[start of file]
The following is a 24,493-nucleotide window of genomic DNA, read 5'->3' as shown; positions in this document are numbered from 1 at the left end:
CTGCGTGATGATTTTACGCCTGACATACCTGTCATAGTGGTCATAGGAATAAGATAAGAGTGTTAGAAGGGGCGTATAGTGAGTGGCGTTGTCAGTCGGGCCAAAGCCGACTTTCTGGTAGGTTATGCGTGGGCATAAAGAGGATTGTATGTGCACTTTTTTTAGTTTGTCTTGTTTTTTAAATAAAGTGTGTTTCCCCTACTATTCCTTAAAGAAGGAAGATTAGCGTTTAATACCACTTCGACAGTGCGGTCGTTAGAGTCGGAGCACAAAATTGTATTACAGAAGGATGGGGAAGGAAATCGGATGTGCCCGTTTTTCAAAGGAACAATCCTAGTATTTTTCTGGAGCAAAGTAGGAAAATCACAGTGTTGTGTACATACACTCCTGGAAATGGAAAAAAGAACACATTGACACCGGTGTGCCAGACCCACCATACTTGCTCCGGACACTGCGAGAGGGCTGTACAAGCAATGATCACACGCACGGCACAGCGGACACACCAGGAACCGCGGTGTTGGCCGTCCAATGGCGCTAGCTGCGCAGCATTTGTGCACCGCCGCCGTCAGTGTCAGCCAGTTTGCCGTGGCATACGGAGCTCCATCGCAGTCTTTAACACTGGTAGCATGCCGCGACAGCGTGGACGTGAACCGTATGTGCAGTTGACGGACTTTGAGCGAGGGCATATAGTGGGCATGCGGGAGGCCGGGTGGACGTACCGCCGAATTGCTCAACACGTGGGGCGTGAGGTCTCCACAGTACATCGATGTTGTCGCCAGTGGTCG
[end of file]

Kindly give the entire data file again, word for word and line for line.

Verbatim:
The following is a 24,493-nucleotide window of genomic DNA, read 5'->3' as shown; positions in this document are numbered from 1 at the left end:
CTGCGTGATGATTTTACGCCTGACATACCTGTCATAGTGGTCATAGGAATAAGATAAGAGTGTTAGAAGGGGCGTATAGTGAGTGGCGTTGTCAGTCGGGCCAAAGCCGACTTTCTGGTAGGTTATGCGTGGGCATAAAGAGGATTGTATGTGCACTTTTTTTAGTTTGTCTTGTTTTTTAAATAAAGTGTGTTTCCCCTACTATTCCTTAAAGAAGGAAGATTAGCGTTTAATACCACTTCGACAGTGCGGTCGTTAGAGTCGGAGCACAAAATTGTATTACAGAAGGATGGGGAAGGAAATCGGATGTGCCCGTTTTTCAAAGGAACAATCCTAGTATTTTTCTGGAGCAAAGTAGGAAAATCACAGTGTTGTGTACATACACTCCTGGAAATGGAAAAAAGAACACATTGACACCGGTGTGCCAGACCCACCATACTTGCTCCGGACACTGCGAGAGGGCTGTACAAGCAATGATCACACGCACGGCACAGCGGACACACCAGGAACCGCGGTGTTGGCCGTCCAATGGCGCTAGCTGCGCAGCATTTGTGCACCGCCGCCGTCAGTGTCAGCCAGTTTGCCGTGGCATACGGAGCTCCATCGCAGTCTTTAACACTGGTAGCATGCCGCGACAGCGTGGACGTGAACCGTATGTGCAGTTGACGGACTTTGAGCGAGGGCATATAGTGGGCATGCGGGAGGCCGGGTGGACGTACCGCCGAATTGCTCAACACGTGGGGCGTGAGGTCTCCACAGTACATCGATGTTGTCGCCAGTGGTCG